I recently had the opportunity to work for a client who wanted to develop what they termed "app indexing". What they meant by this was that they wanted their users to be directed into a specific screen of their iPhone app when they tapped on a particular Google search result. Put differently, they wanted the user to feel as if Google had returned search results specifically for their iPhone app.
They also wanted to be able to send out links via email, SMS or other marketing channels. If the app was installed, opening such a link on their phone would result in the user being taken to the relevant points in the iPhone app. If the app wasn't installed then they would just be taken to the mobile website.
The way this is achieved is through what Apple refer to as "Universal Links". In this post I'm going to discuss how we implemented Universal Links at a client of ours, some of the obstacles we faced, and how we overcame those obstacles.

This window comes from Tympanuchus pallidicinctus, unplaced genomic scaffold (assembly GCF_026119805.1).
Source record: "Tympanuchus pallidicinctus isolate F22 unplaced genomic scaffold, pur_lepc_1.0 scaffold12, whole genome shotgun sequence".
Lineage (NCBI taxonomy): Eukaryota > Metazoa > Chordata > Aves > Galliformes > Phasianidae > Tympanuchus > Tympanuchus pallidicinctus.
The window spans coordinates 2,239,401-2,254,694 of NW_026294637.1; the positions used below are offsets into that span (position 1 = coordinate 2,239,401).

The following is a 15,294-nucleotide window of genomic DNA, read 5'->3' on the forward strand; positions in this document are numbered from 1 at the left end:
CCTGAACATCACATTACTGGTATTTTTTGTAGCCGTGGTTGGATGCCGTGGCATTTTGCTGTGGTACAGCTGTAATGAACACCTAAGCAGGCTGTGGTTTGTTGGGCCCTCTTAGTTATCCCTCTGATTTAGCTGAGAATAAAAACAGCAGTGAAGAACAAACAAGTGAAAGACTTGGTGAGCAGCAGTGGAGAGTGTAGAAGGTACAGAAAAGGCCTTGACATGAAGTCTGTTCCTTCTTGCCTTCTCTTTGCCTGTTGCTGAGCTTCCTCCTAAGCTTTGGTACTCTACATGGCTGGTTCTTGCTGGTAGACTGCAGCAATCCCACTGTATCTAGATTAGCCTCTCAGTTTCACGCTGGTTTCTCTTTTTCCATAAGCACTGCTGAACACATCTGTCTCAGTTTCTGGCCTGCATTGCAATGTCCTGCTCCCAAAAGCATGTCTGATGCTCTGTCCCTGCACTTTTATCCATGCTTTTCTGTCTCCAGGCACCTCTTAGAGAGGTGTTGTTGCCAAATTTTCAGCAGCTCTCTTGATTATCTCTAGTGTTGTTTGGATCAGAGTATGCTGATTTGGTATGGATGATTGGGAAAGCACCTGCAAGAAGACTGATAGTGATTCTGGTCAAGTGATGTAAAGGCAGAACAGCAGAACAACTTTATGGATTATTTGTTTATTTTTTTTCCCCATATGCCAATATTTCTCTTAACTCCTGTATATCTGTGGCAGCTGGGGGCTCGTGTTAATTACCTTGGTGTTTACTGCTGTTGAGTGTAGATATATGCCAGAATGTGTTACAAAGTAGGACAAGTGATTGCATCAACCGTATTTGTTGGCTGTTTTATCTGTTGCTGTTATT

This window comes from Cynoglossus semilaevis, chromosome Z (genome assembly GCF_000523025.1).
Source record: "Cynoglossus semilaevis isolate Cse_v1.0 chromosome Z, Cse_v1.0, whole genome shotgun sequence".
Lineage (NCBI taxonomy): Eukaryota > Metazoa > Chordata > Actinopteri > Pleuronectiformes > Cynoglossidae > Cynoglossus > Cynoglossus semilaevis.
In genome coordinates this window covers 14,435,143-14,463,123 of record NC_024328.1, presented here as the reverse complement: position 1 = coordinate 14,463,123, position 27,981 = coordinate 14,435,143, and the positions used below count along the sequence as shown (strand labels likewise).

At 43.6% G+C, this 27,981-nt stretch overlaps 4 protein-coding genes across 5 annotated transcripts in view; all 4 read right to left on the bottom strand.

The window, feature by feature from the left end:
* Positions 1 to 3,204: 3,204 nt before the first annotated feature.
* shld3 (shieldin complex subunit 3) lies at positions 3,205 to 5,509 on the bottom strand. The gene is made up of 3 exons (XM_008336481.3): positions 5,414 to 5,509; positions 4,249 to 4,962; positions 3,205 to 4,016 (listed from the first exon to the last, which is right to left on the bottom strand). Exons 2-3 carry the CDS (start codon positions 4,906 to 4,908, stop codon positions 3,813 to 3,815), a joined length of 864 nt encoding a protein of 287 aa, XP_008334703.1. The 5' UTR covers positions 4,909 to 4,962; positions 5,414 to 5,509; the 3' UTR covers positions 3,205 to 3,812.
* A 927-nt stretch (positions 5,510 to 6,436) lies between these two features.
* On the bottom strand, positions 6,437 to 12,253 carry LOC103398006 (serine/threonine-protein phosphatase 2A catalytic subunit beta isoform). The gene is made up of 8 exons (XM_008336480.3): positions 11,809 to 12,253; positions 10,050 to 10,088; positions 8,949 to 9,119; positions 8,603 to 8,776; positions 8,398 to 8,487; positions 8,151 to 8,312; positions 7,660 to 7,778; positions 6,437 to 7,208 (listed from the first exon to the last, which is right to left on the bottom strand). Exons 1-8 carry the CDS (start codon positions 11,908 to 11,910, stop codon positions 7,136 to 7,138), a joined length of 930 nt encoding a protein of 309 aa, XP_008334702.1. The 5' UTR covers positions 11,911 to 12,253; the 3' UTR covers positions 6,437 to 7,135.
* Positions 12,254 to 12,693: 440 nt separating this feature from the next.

Shine's Gareth Jones has been accepted to give a talk at YOW! Connected 2016 - Mobile & Internet of Things! His talk, titled ''Progressive Web Apps: What Has The Web Ever Done For Us?", will take a look at what some believe to be the future of...
Problem solving is a major aspect of software development, there are often many different solutions to a problem and a good developer will strive for the most simple without compromising maintainability. However, there are certain times when there’s simply no elegant way to solve a problem so you end up writing what’s commonly referred to in the industry as a hack. You probably won’t be proud of it and you might even have committed the code under a pseudonym so no one can git blame you, but however ugly, the hack still solves a problem and the next thing you know, you’re being asked to write a blog detailing its every hideous crevice.